The JCC Chicago Film Festival celebrates its 10th anniversary this year with a showing of, aptly, 10 new Jewish films.
Over the past decade, the festival has showcased more than 250 films to nearly 60,000 viewers.
For the second year, the festival's films will be offered both at theaters and online. Many screenings will include post-film conversations with filmmakers and scholars, included with the ticket price.
"We are both proud and excited to have emerged on the other side of COVID, with a wealth of interesting new Jewish films to consider," said Ilene Uhlmann, JCC Chicago's Director of Community Engagement, and Festival Director.
"Before the pandemic, we had been doubling our audience every year," she noted. "But having to adapt to a hybrid structure helped broaden our audiences."
Hillary Wenk, JCC Chicago's Manager of Operations, co-runs the festival. "We were poised, pre-pandemic, to have our best year ever," she said. "But now, we are reaching those who would never drive into Chicago for a movie--people as far away as Urbana-Champaign."
Movie lovers can now enjoy films year-round with 75 of the festival's past selection available for streaming.
Still, Wenk welcomes the return of in-person screenings: "It circles back to bringing the community together," she said. "I love to talk to people about a film and learn what they got out of it."
The fall films will run from Nov. 17-20; three will be Chicago premieres. The first,
Love Gets a Room
, is about a musical being staged in the Warsaw Ghetto.
chronicles a Jewish clothing designer's unlikely mentorship of the woman who stole her purse. And in
, Judd Hirsch's grumpy old man gets a technological upgrade, and an attitude adjustment, from a high-tech saleswoman. These three films will show on Nov. 20-- at 11 a.m., 1:30 p.m., and 4 p.m. respectively--at Landmark's Renaissance Place Cinema in Highland Park.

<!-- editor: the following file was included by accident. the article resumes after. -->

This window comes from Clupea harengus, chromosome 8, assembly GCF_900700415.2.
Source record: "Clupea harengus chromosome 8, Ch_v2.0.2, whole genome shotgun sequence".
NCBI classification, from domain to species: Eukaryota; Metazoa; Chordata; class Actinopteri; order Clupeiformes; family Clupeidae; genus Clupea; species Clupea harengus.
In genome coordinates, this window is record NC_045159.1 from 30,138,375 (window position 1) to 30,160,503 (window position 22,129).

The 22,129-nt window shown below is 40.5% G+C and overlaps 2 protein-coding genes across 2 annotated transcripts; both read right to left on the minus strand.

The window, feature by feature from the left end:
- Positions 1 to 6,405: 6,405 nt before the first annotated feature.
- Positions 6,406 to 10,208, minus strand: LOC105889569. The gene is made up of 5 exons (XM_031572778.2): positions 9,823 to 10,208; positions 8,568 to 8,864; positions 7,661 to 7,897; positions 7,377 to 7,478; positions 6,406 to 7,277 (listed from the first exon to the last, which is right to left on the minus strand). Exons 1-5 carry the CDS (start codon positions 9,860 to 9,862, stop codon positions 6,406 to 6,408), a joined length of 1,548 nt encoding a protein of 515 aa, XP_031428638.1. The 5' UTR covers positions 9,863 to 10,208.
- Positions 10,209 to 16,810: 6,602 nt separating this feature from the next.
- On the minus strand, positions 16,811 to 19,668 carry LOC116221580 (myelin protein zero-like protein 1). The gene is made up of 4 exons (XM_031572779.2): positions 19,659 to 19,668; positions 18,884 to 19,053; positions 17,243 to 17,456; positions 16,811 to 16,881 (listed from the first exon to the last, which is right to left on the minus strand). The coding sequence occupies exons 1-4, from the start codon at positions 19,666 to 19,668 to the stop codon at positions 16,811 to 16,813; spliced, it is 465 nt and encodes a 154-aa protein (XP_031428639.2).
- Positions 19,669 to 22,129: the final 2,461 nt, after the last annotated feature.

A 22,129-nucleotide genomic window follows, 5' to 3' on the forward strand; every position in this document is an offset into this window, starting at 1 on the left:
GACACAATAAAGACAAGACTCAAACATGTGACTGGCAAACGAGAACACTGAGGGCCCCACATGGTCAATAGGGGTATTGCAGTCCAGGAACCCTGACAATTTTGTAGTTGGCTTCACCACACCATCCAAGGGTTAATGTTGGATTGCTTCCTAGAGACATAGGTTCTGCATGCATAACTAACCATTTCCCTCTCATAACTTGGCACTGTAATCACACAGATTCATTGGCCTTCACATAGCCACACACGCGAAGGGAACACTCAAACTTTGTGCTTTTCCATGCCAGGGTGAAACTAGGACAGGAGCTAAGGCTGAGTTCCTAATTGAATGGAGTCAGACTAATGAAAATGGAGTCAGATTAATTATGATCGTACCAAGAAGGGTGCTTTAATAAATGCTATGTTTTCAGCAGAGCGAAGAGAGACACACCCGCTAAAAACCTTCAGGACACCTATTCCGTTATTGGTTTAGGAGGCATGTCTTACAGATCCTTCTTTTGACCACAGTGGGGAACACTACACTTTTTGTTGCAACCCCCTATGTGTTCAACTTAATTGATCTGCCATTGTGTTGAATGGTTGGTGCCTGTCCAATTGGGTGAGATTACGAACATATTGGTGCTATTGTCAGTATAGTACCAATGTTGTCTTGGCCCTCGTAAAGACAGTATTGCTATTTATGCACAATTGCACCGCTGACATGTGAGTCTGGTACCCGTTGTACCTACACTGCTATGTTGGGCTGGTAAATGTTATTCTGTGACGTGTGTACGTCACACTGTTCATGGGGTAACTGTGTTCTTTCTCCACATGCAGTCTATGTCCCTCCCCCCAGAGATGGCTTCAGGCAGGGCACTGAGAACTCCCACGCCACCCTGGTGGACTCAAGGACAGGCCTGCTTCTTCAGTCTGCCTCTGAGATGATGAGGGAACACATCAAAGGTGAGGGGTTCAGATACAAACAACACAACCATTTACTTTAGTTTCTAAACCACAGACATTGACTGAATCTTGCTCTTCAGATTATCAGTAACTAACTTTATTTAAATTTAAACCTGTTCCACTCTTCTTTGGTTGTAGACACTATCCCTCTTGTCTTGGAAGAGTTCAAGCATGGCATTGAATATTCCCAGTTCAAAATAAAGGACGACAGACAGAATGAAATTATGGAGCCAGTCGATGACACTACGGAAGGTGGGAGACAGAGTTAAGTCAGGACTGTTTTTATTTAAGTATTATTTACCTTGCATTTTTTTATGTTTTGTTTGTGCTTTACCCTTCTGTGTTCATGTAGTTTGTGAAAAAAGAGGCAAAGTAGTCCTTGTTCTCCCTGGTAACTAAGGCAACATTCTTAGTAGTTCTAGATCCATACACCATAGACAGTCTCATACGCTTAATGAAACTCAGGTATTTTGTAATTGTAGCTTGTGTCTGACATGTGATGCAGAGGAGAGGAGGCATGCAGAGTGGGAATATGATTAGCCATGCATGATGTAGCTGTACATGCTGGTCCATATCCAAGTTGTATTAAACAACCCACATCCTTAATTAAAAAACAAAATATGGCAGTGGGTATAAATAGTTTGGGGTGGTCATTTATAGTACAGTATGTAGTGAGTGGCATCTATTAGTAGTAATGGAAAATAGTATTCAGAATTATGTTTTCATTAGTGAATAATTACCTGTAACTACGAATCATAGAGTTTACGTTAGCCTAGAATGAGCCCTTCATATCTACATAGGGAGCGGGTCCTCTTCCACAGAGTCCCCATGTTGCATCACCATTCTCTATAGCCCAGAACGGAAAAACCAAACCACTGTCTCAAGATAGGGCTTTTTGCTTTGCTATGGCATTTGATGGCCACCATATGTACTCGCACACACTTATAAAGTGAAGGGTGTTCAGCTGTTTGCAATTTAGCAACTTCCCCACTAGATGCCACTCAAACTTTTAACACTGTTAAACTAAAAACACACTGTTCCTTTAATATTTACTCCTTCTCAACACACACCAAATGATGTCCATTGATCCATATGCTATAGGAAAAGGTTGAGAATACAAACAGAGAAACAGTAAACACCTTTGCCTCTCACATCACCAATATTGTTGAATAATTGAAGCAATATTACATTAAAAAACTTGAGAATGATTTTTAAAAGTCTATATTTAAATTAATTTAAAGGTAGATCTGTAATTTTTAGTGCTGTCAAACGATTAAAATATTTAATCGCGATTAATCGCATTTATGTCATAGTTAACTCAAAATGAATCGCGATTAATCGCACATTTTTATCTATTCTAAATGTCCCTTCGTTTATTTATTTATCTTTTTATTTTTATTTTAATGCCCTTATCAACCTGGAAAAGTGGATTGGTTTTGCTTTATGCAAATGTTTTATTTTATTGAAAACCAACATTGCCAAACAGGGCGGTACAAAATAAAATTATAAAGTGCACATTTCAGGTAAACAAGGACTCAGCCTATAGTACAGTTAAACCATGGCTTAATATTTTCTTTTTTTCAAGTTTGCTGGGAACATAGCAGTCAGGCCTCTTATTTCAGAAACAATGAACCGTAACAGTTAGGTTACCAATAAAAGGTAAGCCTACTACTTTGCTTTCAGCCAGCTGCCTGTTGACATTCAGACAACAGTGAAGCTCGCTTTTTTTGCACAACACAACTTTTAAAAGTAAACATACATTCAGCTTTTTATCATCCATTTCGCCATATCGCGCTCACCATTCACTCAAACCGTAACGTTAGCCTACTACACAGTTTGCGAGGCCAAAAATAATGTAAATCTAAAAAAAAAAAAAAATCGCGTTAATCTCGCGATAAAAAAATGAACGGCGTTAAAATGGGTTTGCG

The winter offerings--running the weekend of Jan. 26-29--will focus on social justice. Films will also be shown Feb. 23-25, 2023.
At the conclusion of the 10th Anniversary Festival, still more films will be shown in conjunction with Violins of Hope. This exhibit is comprised of 70 violins that survived the Holocaust, each with its own story. The J will bring instruments to Illinois in April for performances, demonstrations, and educational opportunities. The films that accompany Violins of Hope, with messages of resistance and resilience, will be shown at the Illinois Holocaust Museum and Education Center.
The festival's stated mission is "to showcase culturally diverse, Jewishly-inspired films that will entertain, educate, and inspire audiences of all generations." Thanks to the adaptability of the festival's leadership, that will happen for many more people, in more places, than ever before. Not a bad way to begin the festival's next decade.
Find details and tickets for the 10th Anniversary JCC Chicago Jewish Film Festival at jccfilmfest.org. Tickets are $15 per person, for either virtual or in-person screenings; a limited availability $100 Festival Pass will be offered to screen all 10 movies. For information on Violins of Hope, visit: